Research from Griffith University, published this week in the International Journal of Geriatric Psychiatry, has found that one in four people who provide care for a family member with dementia have contemplated suicide more than once in the last year.
The world-first research also revealed that one-third of those carers said it was likely they would attempt suicide in the future.
“We have known for a long time that caring for a person with dementia can lead to depression, anxiety, and poor physical health, but no-one had ever asked about suicide,” says Dr Siobhan O’Dwyer, study leader and a Research Fellow from Griffith’s Research Centre for Clinical and Community Practice Innovation.
“We asked a sample of 120 Australian and US carers and found that they were contemplating suicide at more than eight times the rate of the general population.” Approximately 300,000 Australians have dementia. The majority of them live in the community – not in nursing homes – and are cared for by spouses or adult children. Approximately 200,000 Australians are currently caring for a person with dementia and some of these spend more than 40 hours per week providing care that includes feeding, dressing, showering and toileting.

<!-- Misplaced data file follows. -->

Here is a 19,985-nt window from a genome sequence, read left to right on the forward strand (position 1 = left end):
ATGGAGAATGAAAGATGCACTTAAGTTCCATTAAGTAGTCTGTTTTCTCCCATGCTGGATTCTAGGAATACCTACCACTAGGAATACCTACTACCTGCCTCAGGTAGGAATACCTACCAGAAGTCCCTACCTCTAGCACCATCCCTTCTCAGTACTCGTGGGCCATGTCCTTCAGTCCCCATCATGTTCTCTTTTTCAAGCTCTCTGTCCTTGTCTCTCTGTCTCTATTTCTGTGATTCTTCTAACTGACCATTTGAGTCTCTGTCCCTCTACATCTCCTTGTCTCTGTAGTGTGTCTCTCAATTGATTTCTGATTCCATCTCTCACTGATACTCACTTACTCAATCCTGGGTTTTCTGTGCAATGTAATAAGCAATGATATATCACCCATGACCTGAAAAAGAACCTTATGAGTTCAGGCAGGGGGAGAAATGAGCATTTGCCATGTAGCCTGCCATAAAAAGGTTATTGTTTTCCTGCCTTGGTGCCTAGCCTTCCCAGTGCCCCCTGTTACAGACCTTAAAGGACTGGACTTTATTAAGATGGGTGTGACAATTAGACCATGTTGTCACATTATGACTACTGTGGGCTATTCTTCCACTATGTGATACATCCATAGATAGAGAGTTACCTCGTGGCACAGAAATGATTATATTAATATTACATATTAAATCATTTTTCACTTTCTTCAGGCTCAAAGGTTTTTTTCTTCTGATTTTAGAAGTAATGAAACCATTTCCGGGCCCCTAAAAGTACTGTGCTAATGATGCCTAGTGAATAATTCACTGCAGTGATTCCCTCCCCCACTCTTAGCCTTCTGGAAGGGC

An important social contribution
“Family carers do a remarkable job and make an important social contribution. It’s imperative that more is done to support and improve carers’ emotional health and wellbeing,” says Debra Cottrell, CEO of Carers Queensland.
Dr O’Dwyer says the findings reflect what is happening in the community and provide an important basis for future research. “Larger studies will be required to confirm these findings and explore this issue in more depth, but what this research shows is that a significant number of carers are already at risk. They are really struggling and could die by suicide if they don’t get the support they need.”
The research was funded by a Project Grant from the Griffith Health Institute. Dr O’Dwyer is supported by the Dementia Collaborative Research Centres. Carers who are contemplating suicide should call Lifeline (13 11 14) or the Suicide Callback Service (1300 659 467). Carers who need support should contact the Carers Association in their state (1800 242 636) or the
Commonwealth Respite and Carelink Centres (1800 052 222).
For more information on this study, please visit: http://onlinelibrary.wiley.com/doi/10.1002/gps.3941/abstract